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Overcome Anger with Traffic Light
Posted by:   |  Oct 28, 2014

I recently came across a simple way of dealing with angry emotion and preventing it from escalating to aggressive behavior.

This technique is called “The Traffic Light System”. As the name indicates the image of a traffic light is a good visual prompter to de-escalate a situation while preventing from anger emotion to grow. The simple idea is that we are all familiar with the traffic light system and its importance in driving carefully and responsibly on roadways. We can apply the traffic light colors to our anger.

1. RED Color – Stop

Stop! Don’t lash out! Use breathing techniques and count down from 10.

The color red represents stopping, and is useful when individuals begin to lose control of their emotions.

Just as a driver who runs a traffic light risks getting a ticket or causing an accident, an individual risks personal injury, or inflicting injury on someone else by running an anger traffic light.

2. YELLOW Color – Wait

Yellow offers an opportunity to think and find an appropriate solution to their problem. At that stage, you wait, and think and ask “What is wrong?”, “What can I do?”, “What are the consequences?”, What am I feeling?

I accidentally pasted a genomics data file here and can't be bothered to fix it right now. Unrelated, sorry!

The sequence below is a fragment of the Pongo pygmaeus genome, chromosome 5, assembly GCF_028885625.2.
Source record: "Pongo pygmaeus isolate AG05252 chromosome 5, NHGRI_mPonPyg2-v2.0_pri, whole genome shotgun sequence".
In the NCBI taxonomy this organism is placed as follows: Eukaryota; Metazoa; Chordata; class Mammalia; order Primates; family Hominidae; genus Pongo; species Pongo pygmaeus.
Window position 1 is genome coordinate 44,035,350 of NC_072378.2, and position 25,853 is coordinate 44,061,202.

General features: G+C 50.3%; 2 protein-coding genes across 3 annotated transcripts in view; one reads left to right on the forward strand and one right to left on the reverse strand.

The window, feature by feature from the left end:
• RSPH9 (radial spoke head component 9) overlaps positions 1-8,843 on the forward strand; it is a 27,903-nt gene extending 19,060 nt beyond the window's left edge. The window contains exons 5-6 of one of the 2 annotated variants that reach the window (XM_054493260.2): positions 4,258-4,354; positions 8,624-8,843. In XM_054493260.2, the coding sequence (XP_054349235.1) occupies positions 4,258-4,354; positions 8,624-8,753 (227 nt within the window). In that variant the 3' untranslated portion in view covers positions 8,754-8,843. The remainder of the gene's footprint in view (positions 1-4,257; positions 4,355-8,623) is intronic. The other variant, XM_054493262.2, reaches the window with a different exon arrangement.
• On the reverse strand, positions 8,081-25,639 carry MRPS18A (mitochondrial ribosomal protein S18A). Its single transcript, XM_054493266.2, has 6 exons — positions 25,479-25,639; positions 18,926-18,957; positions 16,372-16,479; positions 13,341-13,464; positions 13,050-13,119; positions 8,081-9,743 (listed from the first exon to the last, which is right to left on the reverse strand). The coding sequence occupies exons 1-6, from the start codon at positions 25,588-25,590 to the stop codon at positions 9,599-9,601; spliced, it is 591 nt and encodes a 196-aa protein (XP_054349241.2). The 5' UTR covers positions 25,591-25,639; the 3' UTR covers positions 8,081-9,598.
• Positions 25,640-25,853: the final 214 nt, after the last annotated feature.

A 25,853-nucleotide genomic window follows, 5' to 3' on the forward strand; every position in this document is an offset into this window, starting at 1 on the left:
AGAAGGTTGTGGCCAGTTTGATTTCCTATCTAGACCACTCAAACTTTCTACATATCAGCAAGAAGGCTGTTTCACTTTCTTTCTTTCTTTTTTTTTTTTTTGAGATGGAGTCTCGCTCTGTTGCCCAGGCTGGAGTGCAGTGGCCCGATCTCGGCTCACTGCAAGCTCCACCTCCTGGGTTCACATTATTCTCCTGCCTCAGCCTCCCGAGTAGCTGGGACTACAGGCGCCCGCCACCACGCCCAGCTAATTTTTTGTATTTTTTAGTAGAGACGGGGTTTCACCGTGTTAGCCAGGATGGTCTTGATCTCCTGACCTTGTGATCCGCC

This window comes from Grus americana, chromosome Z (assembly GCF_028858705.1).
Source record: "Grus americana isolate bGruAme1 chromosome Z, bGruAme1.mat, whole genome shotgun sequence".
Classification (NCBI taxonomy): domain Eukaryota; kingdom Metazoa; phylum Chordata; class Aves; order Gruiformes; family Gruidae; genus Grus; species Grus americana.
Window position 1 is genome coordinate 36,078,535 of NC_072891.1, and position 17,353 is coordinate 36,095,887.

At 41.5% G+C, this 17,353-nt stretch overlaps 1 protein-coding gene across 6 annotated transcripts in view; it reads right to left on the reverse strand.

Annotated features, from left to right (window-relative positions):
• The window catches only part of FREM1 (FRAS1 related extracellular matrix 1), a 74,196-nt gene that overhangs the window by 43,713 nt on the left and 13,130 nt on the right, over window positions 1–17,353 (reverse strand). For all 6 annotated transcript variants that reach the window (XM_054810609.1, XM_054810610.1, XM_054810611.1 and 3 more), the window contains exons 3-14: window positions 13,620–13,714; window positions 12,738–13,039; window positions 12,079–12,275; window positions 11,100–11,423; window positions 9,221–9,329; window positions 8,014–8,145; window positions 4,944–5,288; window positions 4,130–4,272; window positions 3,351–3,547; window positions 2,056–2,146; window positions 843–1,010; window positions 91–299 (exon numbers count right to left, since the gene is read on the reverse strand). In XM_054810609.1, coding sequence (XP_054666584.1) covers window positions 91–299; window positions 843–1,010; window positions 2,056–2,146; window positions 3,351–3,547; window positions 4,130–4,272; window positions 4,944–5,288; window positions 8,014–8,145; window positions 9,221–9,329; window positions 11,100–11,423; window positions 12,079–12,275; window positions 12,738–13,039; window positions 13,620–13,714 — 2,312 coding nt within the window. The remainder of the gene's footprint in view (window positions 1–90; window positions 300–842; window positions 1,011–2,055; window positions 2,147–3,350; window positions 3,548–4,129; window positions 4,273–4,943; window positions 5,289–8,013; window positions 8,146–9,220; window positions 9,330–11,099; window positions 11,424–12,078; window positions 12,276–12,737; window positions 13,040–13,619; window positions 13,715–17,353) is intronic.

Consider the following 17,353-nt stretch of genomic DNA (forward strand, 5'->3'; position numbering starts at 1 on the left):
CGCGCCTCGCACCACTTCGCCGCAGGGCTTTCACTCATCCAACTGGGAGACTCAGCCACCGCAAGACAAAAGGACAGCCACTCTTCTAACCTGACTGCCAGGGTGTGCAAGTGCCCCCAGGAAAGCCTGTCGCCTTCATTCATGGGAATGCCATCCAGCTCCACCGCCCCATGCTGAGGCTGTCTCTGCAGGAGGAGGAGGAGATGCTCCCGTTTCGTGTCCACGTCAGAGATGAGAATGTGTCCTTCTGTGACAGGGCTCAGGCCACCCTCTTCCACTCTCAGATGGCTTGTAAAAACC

3. GREEN Color – Go

With green, you have the permission to go and move forward in a responsible way. You keep calm and go assertively without losing your temper.

To summarize the traffic light technique, try the following visualization: imagine a set of traffic lights in front of you – whenever you feel yourself starting to get angry, see the lights on RED, reminding you to stop what you’re doing, breathe deep and slow, pause, then see the YELLOW flashing, think, analyze the situation, consider your options, breathe deep (again), as you mindfully choose your course of action (select your metaphoric “gear”), then see the traffic light change to GREEN so you can go forward with care and calmness.

As you can see the traffic light system is simple (not easy) and effective. It encourages moving slowly from stage to stage carefully: identifying your angry emotions, prompting you to slow down, minimizing bad decisions, taking constructive actions and de-escalation situations.

Please visit author, Moshe Ratson at his Google+ Profile: +Moshe Ratson



Licensed Marriage and Family Therapist (LMFT) in New York City
License # : 000697